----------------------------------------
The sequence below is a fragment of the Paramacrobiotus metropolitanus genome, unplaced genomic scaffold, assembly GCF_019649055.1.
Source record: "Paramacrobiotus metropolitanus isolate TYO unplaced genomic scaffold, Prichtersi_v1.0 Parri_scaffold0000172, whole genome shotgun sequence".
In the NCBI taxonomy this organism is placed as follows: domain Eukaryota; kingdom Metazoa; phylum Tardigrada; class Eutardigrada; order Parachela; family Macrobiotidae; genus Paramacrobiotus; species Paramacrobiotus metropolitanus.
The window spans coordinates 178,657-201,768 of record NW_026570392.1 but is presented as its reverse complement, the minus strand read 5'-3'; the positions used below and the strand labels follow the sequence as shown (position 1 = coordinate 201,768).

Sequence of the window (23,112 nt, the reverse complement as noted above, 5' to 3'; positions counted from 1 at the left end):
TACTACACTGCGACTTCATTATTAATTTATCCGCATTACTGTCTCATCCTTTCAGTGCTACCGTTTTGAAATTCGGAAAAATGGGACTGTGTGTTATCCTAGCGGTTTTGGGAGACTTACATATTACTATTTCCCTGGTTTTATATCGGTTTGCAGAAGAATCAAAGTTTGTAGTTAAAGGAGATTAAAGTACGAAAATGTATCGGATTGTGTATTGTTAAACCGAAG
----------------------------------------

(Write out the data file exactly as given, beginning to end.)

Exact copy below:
The sequence below is a fragment of the Paramacrobiotus metropolitanus genome, unplaced genomic scaffold, assembly GCF_019649055.1.
Source record: "Paramacrobiotus metropolitanus isolate TYO unplaced genomic scaffold, Prichtersi_v1.0 Parri_scaffold0000172, whole genome shotgun sequence".
In the NCBI taxonomy this organism is placed as follows: domain Eukaryota; kingdom Metazoa; phylum Tardigrada; class Eutardigrada; order Parachela; family Macrobiotidae; genus Paramacrobiotus; species Paramacrobiotus metropolitanus.
The window spans coordinates 178,657-201,768 of record NW_026570392.1 but is presented as its reverse complement, the minus strand read 5'-3'; the positions used below and the strand labels follow the sequence as shown (position 1 = coordinate 201,768).

Sequence of the window (23,112 nt, the reverse complement as noted above, 5' to 3'; positions counted from 1 at the left end):
TACTACACTGCGACTTCATTATTAATTTATCCGCATTACTGTCTCATCCTTTCAGTGCTACCGTTTTGAAATTCGGAAAAATGGGACTGTGTGTTATCCTAGCGGTTTTGGGAGACTTACATATTACTATTTCCCTGGTTTTATATCGGTTTGCAGAAGAATCAAAGTTTGTAGTTAAAGGAGATTAAAGTACGAAAATGTATCGGATTGTGTATTGTTAAACCGAAG